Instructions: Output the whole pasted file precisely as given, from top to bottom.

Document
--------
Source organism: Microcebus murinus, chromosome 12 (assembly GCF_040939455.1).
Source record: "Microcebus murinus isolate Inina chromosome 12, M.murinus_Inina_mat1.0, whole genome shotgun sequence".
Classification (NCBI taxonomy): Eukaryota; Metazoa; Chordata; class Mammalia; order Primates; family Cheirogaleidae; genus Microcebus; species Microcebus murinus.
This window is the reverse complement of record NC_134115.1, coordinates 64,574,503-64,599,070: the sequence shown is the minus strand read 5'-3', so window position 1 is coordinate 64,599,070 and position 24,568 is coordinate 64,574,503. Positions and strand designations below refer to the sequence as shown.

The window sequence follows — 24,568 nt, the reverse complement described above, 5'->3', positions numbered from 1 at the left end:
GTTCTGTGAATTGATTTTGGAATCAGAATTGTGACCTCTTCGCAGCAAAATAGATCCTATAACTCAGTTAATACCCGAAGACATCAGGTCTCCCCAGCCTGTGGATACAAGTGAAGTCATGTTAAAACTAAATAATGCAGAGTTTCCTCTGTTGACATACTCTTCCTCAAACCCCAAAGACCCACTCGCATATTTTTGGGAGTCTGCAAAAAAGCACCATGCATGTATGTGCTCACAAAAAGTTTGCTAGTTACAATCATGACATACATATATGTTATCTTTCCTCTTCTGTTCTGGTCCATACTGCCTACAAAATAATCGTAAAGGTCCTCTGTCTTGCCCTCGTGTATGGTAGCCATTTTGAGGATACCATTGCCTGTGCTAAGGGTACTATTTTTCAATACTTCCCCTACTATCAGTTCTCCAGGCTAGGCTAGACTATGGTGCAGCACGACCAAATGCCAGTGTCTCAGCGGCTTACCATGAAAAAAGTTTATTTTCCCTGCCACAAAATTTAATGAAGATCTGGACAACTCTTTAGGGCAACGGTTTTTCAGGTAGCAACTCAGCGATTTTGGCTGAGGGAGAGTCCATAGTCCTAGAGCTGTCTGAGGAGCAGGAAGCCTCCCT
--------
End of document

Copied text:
Source organism: Microcebus murinus, chromosome 12 (assembly GCF_040939455.1).
Source record: "Microcebus murinus isolate Inina chromosome 12, M.murinus_Inina_mat1.0, whole genome shotgun sequence".
Classification (NCBI taxonomy): Eukaryota; Metazoa; Chordata; class Mammalia; order Primates; family Cheirogaleidae; genus Microcebus; species Microcebus murinus.
This window is the reverse complement of record NC_134115.1, coordinates 64,574,503-64,599,070: the sequence shown is the minus strand read 5'-3', so window position 1 is coordinate 64,599,070 and position 24,568 is coordinate 64,574,503. Positions and strand designations below refer to the sequence as shown.

The window sequence follows — 24,568 nt, the reverse complement described above, 5'->3', positions numbered from 1 at the left end:
GTTCTGTGAATTGATTTTGGAATCAGAATTGTGACCTCTTCGCAGCAAAATAGATCCTATAACTCAGTTAATACCCGAAGACATCAGGTCTCCCCAGCCTGTGGATACAAGTGAAGTCATGTTAAAACTAAATAATGCAGAGTTTCCTCTGTTGACATACTCTTCCTCAAACCCCAAAGACCCACTCGCATATTTTTGGGAGTCTGCAAAAAAGCACCATGCATGTATGTGCTCACAAAAAGTTTGCTAGTTACAATCATGACATACATATATGTTATCTTTCCTCTTCTGTTCTGGTCCATACTGCCTACAAAATAATCGTAAAGGTCCTCTGTCTTGCCCTCGTGTATGGTAGCCATTTTGAGGATACCATTGCCTGTGCTAAGGGTACTATTTTTCAATACTTCCCCTACTATCAGTTCTCCAGGCTAGGCTAGACTATGGTGCAGCACGACCAAATGCCAGTGTCTCAGCGGCTTACCATGAAAAAAGTTTATTTTCCCTGCCACAAAATTTAATGAAGATCTGGACAACTCTTTAGGGCAACGGTTTTTCAGGTAGCAACTCAGCGATTTTGGCTGAGGGAGAGTCCATAGTCCTAGAGCTGTCTGAGGAGCAGGAAGCCTCCCT